This is a totally brilliant poem. “One of Horace’s rare failures” is how a book which used to be in the Leicester University library described it – because of the convoluted word-order of the first few lines.
The poem itself is lovely, with storms as a metaphor for the troubles of love, and some people see the final stanza as Horace’s personal renunciation of love after his rejection by Pyrrha.
The first three lines are what really attract me and I have designed a pictorial interpretation to illustrate them.
Quis multa gracilis te puer in rosa
perfusus liquidis urget odoribus
grato, Pyrrha, sub antro?
cui flavam religas comam
simplex munditiis? heu quotiens fidem 5
mutatosque deos flebit et aspera
nigris aequora ventis
qui nunc te fruitur credulus aurea,
qui semper vacuam, semper amabilem 10
sperat, nescius aurae
fallacis. miseri, quibus
intemptata nites. me tabula sacer
votiva paries indicat uvida
suspendisse potenti 15
vestimenta maris deo.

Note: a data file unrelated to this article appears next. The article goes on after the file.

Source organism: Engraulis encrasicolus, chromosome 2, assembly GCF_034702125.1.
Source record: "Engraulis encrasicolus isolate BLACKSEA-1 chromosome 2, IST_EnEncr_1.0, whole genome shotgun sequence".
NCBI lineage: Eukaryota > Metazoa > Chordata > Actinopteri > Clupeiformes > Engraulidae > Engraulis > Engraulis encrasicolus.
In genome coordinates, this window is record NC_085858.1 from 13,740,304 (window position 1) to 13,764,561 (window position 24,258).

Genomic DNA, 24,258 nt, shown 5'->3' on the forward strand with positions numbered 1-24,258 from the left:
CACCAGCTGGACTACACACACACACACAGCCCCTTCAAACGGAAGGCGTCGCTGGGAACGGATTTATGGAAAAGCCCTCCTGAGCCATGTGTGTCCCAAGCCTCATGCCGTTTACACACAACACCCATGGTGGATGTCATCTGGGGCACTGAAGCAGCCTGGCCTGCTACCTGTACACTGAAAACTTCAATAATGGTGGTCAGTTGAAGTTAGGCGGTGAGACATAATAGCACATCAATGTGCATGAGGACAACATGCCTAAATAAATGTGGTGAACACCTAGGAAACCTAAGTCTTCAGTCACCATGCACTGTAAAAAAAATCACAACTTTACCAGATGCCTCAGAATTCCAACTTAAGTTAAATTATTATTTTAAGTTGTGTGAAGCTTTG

Which slender boy, drenched in liquid perfume,
Presses against you amongst the many roses
In your pleasant love nest, Pyrrha?
For whom do you tie up your blonde hair
Simplistic in your elegance? Alas, how often will he weep,
Inexperienced, at trustworthiness and the changed fates,
And be amazed at seas,
Rough with black winds.
He, in naivety, is now enjoying you, his golden one.
He hopes you will always be free for him, always loving,
Unaware of the treacherous breezes!
O wretches, for whom you
Yet untried, gleam. As for me,
The holy wall shows, with its votive tablet,
That I have hung up my soaking wet clothes
To the powerful God of the sea.
Chosen by Anne Dicks and translated by Helen, one of her students.
Anne’s accompanying powerpoint www.pyrrha.me.uk/utpicturaPyrrha.pptx
Anne’s website has more, including a Latin poetry medley: www.pyrrha.me.uk/utpicturaHoraceVirgilCatullus.pptx
The above text is provided by the Perseus Digital Library.